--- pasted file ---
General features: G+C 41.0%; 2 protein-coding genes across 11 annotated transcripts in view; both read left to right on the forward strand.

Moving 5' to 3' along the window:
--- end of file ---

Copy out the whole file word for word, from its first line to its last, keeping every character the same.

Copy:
General features: G+C 41.0%; 2 protein-coding genes across 11 annotated transcripts in view; both read left to right on the forward strand.

Moving 5' to 3' along the window: